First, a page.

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Teachers remember colleague with ALS challenge

Amboy tech director died in May

Published: Saturday, Aug. 23, 2014 1:15 a.m. CST • Updated: Saturday, Aug. 23, 2014 11:14 a.m. CST
Caption
(Alex T. Paschal/apaschal@saukvalley.com)
Yvonne Vicks, an eighth-grade English teacher at Amboy Junior High School, is the first to be doused Friday afternoon during the school's ALS ice bucket challenge. About 20 teachers from the school lined up on the football field to take the cold shower to honor Richard Hubbard, a district employee who died of ALS in May. Richard's wife, Jeanette, is doing the pouring.
Caption
(Alex T. Paschal/apaschal@saukvalley.com)
Allen Duerksen, who teaches chorus and social studies at Amboy Junor High School, reacts to being doused by the icy water Friday.
Caption
(Alex T. Paschal/apaschal@saukvalley.com)
Jessica Nauman, a seventh- and eighth-grade science teacher, is drenched at Amboy Junior High School on Friday as part of the ALS ice bucket challenge. The school came together Friday afternoon to take the challenge in memory of Richard Hubbard, who had been technology director for the school district since 1999.
Caption
(Alex T. Paschal/apaschal@saukvalley.com)
Students at Amboy Junior High School watch as teacher after teacher takes the ALS ice bucket challenge and is doused in the chilly water Friday afternoon. The school is especially touched by the disease, having lost Richard Hubbard, who was in charge of technology throughout the district until his death in May.

AMBOY – Teachers at Amboy Junior High School not only had some fun with the popular ALS Ice Bucket Challenge on Friday, they also honored a former staff member.

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Rich Hubbard, who had been technology director for Amboy School District since 1999, died in May of amyotrophic lateral sclerosis, known as ALS or Lou Gehrig’s Disease. He was 60 years old.

ALS affects nerve cells in the brain and spinal cord, according to the ALS Association. Patients lose the ability to initiate and control muscle movement, and can become totally paralyzed.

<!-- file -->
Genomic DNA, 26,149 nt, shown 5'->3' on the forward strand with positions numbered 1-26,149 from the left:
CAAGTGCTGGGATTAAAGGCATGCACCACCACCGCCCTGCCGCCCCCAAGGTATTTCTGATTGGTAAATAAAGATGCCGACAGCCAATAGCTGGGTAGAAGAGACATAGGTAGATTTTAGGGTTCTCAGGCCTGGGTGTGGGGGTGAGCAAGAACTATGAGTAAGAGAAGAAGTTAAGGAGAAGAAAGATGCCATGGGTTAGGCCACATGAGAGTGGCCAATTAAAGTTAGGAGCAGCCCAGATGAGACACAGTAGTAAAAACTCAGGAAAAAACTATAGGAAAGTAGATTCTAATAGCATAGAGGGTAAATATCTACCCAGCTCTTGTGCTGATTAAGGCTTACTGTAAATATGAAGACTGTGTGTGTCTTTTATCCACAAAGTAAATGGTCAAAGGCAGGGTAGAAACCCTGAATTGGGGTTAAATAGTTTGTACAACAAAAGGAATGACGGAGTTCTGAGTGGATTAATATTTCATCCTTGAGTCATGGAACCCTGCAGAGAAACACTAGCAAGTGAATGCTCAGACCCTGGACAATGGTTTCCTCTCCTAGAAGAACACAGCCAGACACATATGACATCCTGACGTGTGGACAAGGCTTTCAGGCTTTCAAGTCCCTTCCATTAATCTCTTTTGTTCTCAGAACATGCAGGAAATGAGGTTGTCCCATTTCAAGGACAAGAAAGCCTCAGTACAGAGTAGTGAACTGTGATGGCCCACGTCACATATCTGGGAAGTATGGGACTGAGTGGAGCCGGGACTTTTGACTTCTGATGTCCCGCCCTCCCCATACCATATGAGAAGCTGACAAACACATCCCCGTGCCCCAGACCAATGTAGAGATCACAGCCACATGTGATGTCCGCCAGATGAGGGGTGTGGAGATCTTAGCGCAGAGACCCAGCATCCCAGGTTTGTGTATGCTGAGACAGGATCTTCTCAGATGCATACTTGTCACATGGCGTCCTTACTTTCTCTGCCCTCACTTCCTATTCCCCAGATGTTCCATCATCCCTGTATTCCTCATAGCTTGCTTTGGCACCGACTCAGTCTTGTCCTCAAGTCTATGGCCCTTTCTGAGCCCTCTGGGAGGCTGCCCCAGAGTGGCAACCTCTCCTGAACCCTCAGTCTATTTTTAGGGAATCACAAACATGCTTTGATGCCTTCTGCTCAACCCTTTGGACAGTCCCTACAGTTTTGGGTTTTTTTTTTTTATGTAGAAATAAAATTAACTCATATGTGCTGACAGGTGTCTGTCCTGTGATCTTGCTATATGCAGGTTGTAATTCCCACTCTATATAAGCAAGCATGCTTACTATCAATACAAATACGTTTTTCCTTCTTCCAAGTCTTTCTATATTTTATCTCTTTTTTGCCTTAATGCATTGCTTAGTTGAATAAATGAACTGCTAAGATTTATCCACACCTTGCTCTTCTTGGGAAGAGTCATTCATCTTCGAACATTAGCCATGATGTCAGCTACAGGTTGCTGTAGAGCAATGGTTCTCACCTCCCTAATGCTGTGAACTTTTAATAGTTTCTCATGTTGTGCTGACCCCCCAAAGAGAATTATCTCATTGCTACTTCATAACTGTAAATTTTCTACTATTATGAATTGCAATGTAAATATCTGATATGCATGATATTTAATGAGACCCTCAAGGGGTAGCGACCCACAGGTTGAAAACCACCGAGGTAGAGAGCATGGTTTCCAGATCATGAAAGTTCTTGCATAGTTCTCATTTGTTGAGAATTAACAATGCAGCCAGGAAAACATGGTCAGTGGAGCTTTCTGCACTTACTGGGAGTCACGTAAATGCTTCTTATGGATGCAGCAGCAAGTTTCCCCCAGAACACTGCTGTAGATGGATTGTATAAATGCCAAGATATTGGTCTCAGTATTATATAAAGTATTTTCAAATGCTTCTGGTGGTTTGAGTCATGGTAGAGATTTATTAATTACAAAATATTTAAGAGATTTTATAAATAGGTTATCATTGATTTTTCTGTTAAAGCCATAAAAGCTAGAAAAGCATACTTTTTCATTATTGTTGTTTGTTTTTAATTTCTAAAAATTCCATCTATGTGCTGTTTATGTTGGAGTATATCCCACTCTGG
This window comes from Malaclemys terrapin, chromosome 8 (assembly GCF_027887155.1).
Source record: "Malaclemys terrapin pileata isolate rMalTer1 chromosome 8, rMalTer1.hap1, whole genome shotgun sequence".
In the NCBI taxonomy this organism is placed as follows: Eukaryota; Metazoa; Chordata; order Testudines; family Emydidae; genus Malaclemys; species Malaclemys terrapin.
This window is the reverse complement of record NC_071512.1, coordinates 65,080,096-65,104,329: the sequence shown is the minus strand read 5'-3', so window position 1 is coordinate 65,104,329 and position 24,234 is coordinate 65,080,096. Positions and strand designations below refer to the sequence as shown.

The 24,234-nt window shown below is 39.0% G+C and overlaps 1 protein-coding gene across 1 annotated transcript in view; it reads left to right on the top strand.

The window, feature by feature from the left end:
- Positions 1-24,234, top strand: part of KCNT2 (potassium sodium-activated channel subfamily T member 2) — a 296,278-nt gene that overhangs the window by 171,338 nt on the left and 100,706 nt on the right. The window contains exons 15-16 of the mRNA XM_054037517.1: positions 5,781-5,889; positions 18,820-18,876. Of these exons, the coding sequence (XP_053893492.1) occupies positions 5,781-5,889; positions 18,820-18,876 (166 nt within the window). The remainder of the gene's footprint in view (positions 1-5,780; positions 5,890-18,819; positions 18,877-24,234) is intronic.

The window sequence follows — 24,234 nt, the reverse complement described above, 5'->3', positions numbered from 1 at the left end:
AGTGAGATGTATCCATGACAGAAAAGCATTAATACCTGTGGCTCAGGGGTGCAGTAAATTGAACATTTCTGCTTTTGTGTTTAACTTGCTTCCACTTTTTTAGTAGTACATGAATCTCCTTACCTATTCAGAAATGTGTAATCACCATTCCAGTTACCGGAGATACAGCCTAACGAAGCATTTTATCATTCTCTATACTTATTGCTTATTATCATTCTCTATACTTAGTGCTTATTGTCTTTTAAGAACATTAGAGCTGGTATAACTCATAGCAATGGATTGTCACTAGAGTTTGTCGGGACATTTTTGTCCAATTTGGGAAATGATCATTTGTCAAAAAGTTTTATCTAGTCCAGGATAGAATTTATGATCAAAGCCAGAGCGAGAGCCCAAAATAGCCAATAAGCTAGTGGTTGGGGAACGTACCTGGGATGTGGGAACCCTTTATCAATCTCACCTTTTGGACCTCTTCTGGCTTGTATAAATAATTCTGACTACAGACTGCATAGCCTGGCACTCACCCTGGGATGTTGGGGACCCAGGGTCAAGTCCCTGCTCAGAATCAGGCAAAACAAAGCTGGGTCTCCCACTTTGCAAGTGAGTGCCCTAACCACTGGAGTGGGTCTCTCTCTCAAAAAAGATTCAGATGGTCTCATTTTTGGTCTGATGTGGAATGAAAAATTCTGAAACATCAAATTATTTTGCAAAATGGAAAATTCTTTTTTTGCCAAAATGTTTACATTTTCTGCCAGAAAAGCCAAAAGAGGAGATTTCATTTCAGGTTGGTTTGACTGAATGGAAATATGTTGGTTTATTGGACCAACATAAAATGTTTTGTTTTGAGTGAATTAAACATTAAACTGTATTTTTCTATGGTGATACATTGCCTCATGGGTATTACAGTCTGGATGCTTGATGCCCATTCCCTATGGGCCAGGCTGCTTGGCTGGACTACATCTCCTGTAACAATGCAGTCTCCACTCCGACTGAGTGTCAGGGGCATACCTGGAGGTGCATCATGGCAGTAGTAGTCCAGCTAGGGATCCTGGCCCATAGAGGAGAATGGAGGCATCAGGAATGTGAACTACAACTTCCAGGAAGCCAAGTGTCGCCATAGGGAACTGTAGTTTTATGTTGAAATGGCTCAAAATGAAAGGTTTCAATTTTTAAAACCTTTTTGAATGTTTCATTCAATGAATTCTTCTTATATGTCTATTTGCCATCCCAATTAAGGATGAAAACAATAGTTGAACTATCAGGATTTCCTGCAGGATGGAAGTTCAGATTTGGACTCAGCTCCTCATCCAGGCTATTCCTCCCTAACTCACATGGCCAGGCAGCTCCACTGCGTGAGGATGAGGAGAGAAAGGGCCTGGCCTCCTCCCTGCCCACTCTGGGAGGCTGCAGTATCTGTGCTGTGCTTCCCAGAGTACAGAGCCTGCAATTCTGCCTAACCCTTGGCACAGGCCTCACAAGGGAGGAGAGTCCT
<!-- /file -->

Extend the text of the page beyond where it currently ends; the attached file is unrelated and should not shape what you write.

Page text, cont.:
ALS is terminal; there is no cure.

"It's amazing to see the amount of support that has been shown to me and him," said Rich's wife, Jeanette, as she wiped tears from her eyes. "He still worked even with the disease."

Jeanette said Rich was working in school 4 days before he passed away. He fought the disease for 2 years.

"He never gave up on work," she said.

The couple would have celebrated their 29th wedding anniversary Sunday.

To raise awareness for the disease and to pay tribute to Rich, about 20 teachers from the school lined up on the football field in front of students Friday afternoon.

The teachers smiled, laughed and cringed before they dumped ice water on each other, one by one.

"This is very cool," Aaron Fassler, a sixth-grade English teacher, said as he wiped water from his face. "In addition to the water, we are all donating money."

The teachers were called out by Shauna Dinges, a math teacher at the school.

"She was nominated by someone else, and I asked her to nominate us as a school so we can keep it going," said Yvonne Vicks, an eighth-grade English teacher. "I thought it was a quick, easy and fun way to raise money and raise awareness."

In only 2 days, teachers at the junior high school raised $300 for ALS research.

"ALS is underfunded," Vicks said, "and this is our way to give back and help get research done."

Junior high teachers have nominated teachers at Amboy High School and Amboy Elementary School to take on the Ice Bucket Challenge.

They also nominated Eastland High School in Lanark, which is where Rich went to school.

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